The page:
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Old 23-05-2018, 06:41   #1
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Inverter/Charger & AC Bus

I replaced my charger/inverter last month and now have discovered that the power to my outlets and microwave must go through the inverter. So even if I run the generator I need to turn on the inverter/charger to get power to the AC outlets or microwave. The only item of that same AC bus that doesn't get power from the inverter is the hot water heater. Now I never noticed this in the past because the old unit automatically turned on if there was AC supply power. I haven't gotten out the diagram yet but bet I going to find the same thing applies if on shore power.


Is this a normal thing? Is there some reason that it needs to be this way? The inverter has a separate line for AC In and AC Out, but I could easily move the wires around so that the generator can directly supply the outlets and microwave. If I do this does the AC In line for the inverter/charger need to be moved to a separate breaker?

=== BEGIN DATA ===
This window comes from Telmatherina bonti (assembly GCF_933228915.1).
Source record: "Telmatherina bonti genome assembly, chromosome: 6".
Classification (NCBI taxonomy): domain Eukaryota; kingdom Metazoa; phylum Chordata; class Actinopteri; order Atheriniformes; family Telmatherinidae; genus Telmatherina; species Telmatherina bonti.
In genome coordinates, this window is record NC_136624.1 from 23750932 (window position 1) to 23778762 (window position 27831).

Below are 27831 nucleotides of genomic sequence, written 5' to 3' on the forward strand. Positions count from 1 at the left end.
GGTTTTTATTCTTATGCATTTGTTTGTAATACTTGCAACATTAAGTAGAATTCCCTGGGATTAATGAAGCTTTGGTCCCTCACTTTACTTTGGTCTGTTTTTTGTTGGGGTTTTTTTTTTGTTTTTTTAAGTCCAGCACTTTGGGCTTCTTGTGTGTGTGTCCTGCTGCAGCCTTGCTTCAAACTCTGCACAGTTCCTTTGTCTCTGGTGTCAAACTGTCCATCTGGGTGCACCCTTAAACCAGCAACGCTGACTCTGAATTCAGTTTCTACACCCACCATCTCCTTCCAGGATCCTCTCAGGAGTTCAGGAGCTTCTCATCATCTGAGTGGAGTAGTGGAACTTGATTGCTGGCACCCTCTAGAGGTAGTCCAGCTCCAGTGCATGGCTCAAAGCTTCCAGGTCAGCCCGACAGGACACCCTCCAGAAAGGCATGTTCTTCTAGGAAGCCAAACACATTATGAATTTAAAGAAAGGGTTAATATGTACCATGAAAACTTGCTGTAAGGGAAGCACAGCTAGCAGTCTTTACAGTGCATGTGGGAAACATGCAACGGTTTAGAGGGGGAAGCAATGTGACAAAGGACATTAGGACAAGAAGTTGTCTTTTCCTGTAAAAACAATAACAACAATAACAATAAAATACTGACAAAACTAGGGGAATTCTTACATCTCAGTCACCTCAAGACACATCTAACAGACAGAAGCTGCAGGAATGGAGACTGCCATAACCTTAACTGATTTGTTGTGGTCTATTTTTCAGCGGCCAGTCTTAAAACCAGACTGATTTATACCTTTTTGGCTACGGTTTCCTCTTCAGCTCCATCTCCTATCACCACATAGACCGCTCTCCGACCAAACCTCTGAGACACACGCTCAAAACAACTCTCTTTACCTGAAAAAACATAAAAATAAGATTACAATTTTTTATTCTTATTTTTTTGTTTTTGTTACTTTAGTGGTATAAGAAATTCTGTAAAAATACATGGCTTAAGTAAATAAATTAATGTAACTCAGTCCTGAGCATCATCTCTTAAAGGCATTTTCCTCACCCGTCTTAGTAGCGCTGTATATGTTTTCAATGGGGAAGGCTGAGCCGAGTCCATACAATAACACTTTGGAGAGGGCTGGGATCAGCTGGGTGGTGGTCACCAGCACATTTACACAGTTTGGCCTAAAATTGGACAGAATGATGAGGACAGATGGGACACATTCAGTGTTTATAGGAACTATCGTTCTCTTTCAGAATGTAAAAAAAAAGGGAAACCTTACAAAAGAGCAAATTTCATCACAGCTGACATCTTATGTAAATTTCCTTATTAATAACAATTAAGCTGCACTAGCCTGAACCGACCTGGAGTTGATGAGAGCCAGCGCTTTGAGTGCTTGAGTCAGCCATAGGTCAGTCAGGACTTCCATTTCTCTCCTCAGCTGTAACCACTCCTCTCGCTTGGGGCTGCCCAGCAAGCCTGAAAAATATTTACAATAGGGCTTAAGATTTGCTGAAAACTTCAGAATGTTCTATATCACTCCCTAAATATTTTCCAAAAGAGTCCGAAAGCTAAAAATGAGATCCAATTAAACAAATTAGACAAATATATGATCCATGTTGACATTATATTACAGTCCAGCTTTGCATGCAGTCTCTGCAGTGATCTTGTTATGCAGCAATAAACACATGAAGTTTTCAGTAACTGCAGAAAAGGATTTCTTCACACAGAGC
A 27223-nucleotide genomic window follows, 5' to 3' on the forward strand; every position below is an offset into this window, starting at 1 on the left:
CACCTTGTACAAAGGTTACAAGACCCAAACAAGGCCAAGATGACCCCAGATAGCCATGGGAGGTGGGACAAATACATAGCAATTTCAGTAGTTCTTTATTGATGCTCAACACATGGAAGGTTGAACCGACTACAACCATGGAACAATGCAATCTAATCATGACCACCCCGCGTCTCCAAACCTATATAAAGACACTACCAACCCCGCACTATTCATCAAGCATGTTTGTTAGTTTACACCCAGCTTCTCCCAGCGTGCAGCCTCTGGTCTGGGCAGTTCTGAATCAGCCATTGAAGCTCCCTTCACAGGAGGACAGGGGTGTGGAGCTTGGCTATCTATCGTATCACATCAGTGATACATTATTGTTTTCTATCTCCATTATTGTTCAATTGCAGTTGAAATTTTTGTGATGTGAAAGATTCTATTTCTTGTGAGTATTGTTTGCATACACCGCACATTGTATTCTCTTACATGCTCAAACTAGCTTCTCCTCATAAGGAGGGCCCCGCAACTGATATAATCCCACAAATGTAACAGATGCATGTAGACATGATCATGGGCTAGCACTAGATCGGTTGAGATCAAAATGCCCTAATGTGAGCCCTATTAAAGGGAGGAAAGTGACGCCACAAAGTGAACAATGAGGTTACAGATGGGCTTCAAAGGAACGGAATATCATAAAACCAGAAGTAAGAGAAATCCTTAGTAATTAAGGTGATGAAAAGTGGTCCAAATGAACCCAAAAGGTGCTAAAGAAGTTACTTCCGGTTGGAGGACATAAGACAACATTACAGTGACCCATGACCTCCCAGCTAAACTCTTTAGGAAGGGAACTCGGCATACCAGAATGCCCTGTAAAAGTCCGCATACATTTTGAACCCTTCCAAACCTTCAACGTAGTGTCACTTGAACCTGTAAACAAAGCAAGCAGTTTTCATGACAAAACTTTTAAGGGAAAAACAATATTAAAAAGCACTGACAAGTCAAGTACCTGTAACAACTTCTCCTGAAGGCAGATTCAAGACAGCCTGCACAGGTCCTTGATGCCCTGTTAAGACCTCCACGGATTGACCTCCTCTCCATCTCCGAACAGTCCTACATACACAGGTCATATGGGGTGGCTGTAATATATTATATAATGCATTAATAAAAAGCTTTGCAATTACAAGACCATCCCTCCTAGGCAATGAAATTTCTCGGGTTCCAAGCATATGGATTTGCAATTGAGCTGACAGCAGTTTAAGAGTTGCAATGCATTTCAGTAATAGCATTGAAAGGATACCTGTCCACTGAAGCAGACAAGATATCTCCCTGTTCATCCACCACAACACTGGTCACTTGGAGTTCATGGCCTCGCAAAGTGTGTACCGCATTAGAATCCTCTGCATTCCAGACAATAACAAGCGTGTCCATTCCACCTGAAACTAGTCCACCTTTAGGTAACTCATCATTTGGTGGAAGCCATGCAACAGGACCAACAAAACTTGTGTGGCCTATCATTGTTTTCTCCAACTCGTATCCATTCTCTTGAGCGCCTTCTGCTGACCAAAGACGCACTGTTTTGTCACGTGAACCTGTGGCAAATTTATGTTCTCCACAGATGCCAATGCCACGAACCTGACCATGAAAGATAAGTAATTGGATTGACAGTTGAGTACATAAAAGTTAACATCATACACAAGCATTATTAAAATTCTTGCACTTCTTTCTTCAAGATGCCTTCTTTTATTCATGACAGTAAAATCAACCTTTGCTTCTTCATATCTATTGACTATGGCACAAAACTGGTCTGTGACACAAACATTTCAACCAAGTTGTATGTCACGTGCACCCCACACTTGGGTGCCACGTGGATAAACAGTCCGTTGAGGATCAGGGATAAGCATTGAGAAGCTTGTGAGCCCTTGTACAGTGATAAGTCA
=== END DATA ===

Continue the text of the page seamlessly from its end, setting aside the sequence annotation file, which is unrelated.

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Old 23-05-2018, 06:58   #2
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Re: Inverter/Charger & AC Bus

Sorry for the short answer but, RTFM.
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Old 23-05-2018, 08:09   #3
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Re: Inverter/Charger & AC Bus

Charley is being a bit short with you but I agree. Figure out how the new unit works. Then think about how you want the system to work and make any necessary changes. Your a smart guy. You will get it right.
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Old 23-05-2018, 09:00   #4
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Re: Inverter/Charger & AC Bus

I know how the new unit works, it’s been operating a month.

If you can’t read well enough to understand the question, and actually have an interest in answering it, ask a question or for a rephrase. If not just save some of the valuable time you are wasting here and just move on.

Otherwise this place is just getting to be a waste of time as a resource.
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Old 23-05-2018, 09:04   #5